Navigation Links
New research on body parts' sensitivity to environmental changes

Research by a team of Michigan State University scientists has shed new light on why some body parts are more sensitive to environmental change than others, work that could someday lead to better ways of treating a variety of diseases, including type 2 diabetes.

The research, led by assistant zoology professor Alexander Shingleton, is detailed in the recent issue of the Proceedings of the Library of Science Genetics.

In particular, Shingleton is studying the genetics of fruit flies and zeroing in on why some of the insects' body parts will grow to full size even when suffering from malnutrition, while others will not. He uses fruit flies because they use the same genes to control this process as humans.

"The developmental mechanisms by which these changes in body proportion are regulated are really unknown," Shingleton said.

Shingleton said that in humans, a person's brain will grow to near full size despite malnutrition or other environmental, or nongenetic, problems.

If scientists can figure out why some organs or body parts are either overly sensitive or insensitive to environmental factors, then it's possible that therapies could be developed to deal with any number of maladies.

"If we know how we can control sensitivity to environmental issues such as malnutrition, we can, in principle, manipulate genes that are regulating that sensitivity," Shingleton said. "Genes can be activated so they can actually restore sensitivity."

Type 2 diabetes is a good example of the body's insensitivity to nongenetic issues. The most common form of diabetes, type 2, occurs when the body becomes insensitive to insulin, which is released in response to blood sugar levels. The body needs insulin to be able to use glucose for energy.

"In diabetes, that response is suppressed," Shingleton said. "We get desensitization. We know people become insulin resistant, but we're not quite sure why."

What Shingleton and colleagues discovered is that even when malnourished, the genitals of a male fruit fly continue to grow to normal size.

"The same developmental mechanism that a fly uses to make its genitals insensitive to changes in nutrition may be the same that we as humans use to modulate the responsiveness of individual body parts to changes in nutrition," he said. "Our job is to try to understand why some body parts are responsive to changes in nutrition and others aren't."

Using the fruit fly for this type of research "gives us enormous information about how we as humans work and how we respond to our environment," Shingleton said. "This provides information on biomedical issues that arise from things like malnutrition or insulin resistance."


Contact: Tom Oswald
Michigan State University

Related biology news :

1. UT Dallas research widens study of brains role in tinnitus
2. UC Arlitt Center awarded NSF grant to research learning at PlayScapes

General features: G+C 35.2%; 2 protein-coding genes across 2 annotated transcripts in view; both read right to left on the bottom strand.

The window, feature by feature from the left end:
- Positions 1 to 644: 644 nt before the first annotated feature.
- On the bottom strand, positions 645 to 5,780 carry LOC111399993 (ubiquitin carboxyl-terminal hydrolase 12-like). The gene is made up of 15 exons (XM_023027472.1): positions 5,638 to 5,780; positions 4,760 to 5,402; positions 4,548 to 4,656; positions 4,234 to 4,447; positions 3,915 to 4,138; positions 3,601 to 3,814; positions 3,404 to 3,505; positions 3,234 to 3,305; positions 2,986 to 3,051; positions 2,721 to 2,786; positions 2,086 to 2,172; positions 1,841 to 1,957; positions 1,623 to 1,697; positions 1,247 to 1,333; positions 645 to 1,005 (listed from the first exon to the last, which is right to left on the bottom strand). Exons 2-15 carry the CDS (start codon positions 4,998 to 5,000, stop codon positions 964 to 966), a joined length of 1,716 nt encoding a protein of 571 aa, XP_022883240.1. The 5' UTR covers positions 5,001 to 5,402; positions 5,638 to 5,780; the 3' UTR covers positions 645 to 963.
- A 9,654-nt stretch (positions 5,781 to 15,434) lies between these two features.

3. Scripps Research team finds a weak spot on deadly ebolavirus
4. Effects of climate change to further degrade fisheries resources: UBC researchers
5. Scripps research scientists develop brand new class of small molecules through innovative chemistry
6. UGA researchers develop super yeast that turns pine into ethanol
7. UofL researcher determines how Legionnaires bacteria proliferate, cause disease
8. Smart swarms of bacteria inspire robotics researchers
9. Gladstone scientist receives American Heart Associations Katz prize for cardiovascular research
10. Research aims to prevent obesity by reaching parents, young children through child care
11. Finnish researchers discover regulator of human cell activity
Post Your Comments:
Related Image:
New research on body parts' sensitivity to environmental changes
(Date:12/1/2015)... , Dec. 1, 2015 Synaptics Incorporated ... interface solutions, today announced a new agreement with ... with real-world test and development environments that combine FIDO ... The partnership reduces the complexity of FIDO certification for ... permits Synaptics and OEMs to verify FIDO enabled devices ...
(Date:11/30/2015)... , Nov. 30, 2015  BIOCLAIM announced today ... this year,s Fierce Innovation Awards:  Healthcare Edition, an ... , FierceHealthcare , ... a finalist in the category of "Privacy and ... --> Photo ...
(Date:11/26/2015)... DUBLIN , Nov. 26, 2015 Research ... of the "Capacitive Fingerprint Sensors - Technology and ... --> --> ... market, especially in smartphones. The fingerprint sensor vendor Idex ... fingerprint sensor units in mobile devices and of the ...
Breaking Biology News(10 mins):
(Date:12/1/2015)... Bioscience, a company focused on synthetic DNA, today announced that ... as one of Foreign Policy,s 100 Leading Global ... life . Each year, Foreign Policy selects the ... changed lives and are shaping the world. ... be recognized among these incredible global leaders," said Leproust. "At ...
(Date:12/1/2015)... Calif. , Dec. 1, 2015 ... Transformational Health program. This program addresses ways companies ... of change. ... Logo - ... aspect of healthcare, as well as the disrupting ...
(Date:12/1/2015)... -- Oxford Finance LLC ("Oxford"), a specialty finance firm ... services companies, today announced the closing of a $3 ... Company"). Proceeds from the loan are being used for ... and daily skincare products. --> ... high potency skincare products that contain the proprietary and ...
(Date:12/1/2015)... Dec. 1, 2015  The Minnesota High Tech Association ... 2015 Tekne Award in the Small and Growing Healthcare ... Minneapolis Convention Center, the Tekne ... significant role in developing new technologies that positively impact ... world. Clostridium difficile infection ( C. ...
Breaking Biology Technology: